Featured on Episode 5
Animal hoarding is a compulsive need to collect and own animals.
The Hoarding of Animals Research Consortium outlines four pieces of criteria for someone who engages in this type of behaviour:
Abnormally high number of companion animals.
Fails to provide minimal standards of food, shelter, vet care and cleanliness.
Unable to see they're incapable of providing the minimum care and the impact of that failure has on the animals, the household as well as the human(s).
Gets more animals despite being unable to take care for the existing pets.
The internationally-recognized manual for identifying mental health conditions, the Diagnostic and Statistical Manual of Mental Disorders (DSM) listed hoarding as a subtype of obsessive-compulsive disorder (or OCD) for many years.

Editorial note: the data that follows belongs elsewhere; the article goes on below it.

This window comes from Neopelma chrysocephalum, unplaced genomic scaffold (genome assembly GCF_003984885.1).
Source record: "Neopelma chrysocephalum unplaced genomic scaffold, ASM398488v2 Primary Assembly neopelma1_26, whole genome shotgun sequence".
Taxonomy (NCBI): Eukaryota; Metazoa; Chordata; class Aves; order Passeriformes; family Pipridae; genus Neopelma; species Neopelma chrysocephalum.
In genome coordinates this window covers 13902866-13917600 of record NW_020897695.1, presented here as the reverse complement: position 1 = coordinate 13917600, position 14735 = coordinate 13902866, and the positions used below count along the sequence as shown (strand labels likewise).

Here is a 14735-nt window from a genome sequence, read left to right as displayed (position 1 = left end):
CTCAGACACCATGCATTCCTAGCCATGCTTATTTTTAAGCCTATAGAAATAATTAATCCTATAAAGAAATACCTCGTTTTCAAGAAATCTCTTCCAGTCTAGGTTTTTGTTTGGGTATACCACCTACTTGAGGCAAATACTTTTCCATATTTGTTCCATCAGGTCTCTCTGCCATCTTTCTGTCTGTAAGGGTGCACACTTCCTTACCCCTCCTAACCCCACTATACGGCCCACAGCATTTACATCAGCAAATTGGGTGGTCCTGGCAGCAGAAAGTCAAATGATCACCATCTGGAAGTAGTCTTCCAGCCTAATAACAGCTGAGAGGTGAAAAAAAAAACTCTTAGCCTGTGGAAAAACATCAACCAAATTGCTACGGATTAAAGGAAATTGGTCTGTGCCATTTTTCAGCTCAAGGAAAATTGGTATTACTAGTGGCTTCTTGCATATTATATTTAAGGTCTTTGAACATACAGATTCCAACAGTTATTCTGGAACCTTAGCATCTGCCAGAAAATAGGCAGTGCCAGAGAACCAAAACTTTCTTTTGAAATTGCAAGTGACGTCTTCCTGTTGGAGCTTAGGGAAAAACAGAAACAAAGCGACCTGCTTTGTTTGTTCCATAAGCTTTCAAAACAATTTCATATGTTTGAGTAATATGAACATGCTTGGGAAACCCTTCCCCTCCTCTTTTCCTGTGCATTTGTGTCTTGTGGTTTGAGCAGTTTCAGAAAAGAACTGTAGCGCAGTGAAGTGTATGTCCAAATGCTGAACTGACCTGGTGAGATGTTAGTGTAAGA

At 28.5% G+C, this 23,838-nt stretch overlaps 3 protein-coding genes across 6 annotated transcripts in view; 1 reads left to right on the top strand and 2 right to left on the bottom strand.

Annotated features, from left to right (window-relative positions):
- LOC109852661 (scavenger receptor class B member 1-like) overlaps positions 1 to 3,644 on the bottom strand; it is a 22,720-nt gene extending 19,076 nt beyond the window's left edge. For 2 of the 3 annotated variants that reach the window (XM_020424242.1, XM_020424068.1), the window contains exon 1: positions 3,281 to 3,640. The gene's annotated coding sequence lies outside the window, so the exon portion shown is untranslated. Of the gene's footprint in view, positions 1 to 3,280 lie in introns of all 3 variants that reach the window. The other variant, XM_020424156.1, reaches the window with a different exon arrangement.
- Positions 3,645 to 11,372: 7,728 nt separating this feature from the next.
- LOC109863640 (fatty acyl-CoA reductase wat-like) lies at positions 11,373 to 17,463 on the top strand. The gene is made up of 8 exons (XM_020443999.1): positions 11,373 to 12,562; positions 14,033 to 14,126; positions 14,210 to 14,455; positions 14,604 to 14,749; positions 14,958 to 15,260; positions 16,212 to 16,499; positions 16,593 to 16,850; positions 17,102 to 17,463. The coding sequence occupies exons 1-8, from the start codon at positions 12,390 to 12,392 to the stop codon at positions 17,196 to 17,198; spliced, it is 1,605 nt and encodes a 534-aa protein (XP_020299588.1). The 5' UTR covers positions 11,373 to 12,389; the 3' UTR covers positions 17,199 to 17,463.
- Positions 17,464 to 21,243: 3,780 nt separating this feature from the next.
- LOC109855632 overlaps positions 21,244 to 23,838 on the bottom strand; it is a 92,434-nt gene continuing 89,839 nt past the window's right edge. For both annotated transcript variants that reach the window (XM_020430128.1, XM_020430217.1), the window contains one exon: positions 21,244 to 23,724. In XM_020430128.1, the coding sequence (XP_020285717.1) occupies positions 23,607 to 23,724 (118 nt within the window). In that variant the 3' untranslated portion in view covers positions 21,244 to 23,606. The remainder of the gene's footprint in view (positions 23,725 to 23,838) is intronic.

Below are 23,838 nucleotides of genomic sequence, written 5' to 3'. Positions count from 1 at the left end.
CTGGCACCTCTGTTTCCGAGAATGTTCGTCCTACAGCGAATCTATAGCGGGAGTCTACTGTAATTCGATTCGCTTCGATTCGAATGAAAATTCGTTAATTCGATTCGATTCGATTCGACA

But there are some big differences between OCD and hoarding:
- People with OCD collect objects but then can forget about them, even ignore them.
- Medications generally effective for treating OCD don’t seem to really work for people with a hoarding disorder.
So in 2013, the DSM’s governing body reclassified hoarding as its own thing, with animal hoarding being a subtype.
Then, just last year, a study was released, suggests the animal hoarding is different enough from all other kinds of hoarding that it needs its very own classification of mental disorder.
© Rabbit hoarding image by Stefan Körner